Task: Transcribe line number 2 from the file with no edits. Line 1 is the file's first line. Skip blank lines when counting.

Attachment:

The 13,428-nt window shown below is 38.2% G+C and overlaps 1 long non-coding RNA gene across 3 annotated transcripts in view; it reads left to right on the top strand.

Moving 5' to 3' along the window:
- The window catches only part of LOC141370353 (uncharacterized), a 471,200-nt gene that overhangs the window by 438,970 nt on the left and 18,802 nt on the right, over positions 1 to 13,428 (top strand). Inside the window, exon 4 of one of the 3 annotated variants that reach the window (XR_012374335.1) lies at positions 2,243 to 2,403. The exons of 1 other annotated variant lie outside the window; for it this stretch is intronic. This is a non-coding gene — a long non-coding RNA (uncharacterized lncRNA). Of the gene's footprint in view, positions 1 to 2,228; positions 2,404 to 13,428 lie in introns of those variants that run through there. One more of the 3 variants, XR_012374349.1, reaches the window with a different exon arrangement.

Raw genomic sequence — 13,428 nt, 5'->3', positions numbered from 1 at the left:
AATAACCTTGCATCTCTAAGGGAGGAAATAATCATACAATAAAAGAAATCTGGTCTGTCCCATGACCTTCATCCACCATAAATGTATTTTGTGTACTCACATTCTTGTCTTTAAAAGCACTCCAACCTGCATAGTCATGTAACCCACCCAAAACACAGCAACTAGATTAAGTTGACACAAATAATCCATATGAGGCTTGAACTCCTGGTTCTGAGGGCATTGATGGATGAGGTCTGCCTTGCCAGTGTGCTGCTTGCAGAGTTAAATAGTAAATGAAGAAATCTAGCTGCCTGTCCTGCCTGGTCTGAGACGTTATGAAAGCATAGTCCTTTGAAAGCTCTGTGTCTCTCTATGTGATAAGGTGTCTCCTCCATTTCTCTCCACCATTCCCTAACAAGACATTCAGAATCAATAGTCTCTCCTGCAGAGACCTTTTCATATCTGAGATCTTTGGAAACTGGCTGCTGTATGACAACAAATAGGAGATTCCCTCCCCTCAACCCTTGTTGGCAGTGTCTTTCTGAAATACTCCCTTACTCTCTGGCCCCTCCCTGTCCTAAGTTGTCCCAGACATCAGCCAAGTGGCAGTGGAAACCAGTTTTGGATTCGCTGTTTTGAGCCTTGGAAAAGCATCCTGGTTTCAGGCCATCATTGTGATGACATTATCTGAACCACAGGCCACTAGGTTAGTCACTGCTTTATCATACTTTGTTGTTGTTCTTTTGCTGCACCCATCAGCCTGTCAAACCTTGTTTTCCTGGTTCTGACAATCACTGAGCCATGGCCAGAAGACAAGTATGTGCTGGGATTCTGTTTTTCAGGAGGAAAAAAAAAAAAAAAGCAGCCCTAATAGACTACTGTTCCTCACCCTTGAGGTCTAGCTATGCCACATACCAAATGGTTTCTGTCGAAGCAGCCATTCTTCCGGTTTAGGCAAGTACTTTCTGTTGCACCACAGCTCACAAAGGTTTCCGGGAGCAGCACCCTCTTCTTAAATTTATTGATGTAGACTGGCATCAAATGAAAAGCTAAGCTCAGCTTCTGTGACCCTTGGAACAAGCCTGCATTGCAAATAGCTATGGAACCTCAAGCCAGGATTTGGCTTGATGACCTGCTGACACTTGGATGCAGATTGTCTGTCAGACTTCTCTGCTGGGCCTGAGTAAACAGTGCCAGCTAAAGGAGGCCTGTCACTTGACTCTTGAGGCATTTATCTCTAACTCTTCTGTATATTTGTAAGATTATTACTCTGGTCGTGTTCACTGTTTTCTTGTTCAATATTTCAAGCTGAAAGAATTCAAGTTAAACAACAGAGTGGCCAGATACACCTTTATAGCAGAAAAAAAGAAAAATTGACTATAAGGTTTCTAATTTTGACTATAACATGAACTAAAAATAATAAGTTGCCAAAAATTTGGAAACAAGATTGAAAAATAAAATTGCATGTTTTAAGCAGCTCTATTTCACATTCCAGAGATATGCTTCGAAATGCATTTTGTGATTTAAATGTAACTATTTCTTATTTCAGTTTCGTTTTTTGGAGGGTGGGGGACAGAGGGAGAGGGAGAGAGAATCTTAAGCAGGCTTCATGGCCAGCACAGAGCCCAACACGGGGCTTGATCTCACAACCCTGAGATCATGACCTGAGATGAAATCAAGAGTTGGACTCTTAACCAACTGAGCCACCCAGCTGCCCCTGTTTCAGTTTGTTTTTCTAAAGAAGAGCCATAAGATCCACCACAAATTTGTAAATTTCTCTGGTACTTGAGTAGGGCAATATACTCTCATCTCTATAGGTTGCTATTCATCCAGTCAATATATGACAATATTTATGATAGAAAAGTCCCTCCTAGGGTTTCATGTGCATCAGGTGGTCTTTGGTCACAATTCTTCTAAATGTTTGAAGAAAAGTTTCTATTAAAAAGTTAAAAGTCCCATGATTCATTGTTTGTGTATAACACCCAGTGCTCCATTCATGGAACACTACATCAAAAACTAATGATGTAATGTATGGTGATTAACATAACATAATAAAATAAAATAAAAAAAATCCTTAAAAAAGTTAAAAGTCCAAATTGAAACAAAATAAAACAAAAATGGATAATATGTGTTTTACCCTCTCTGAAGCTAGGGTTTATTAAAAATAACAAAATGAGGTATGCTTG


Moving 5' to 3' along the window: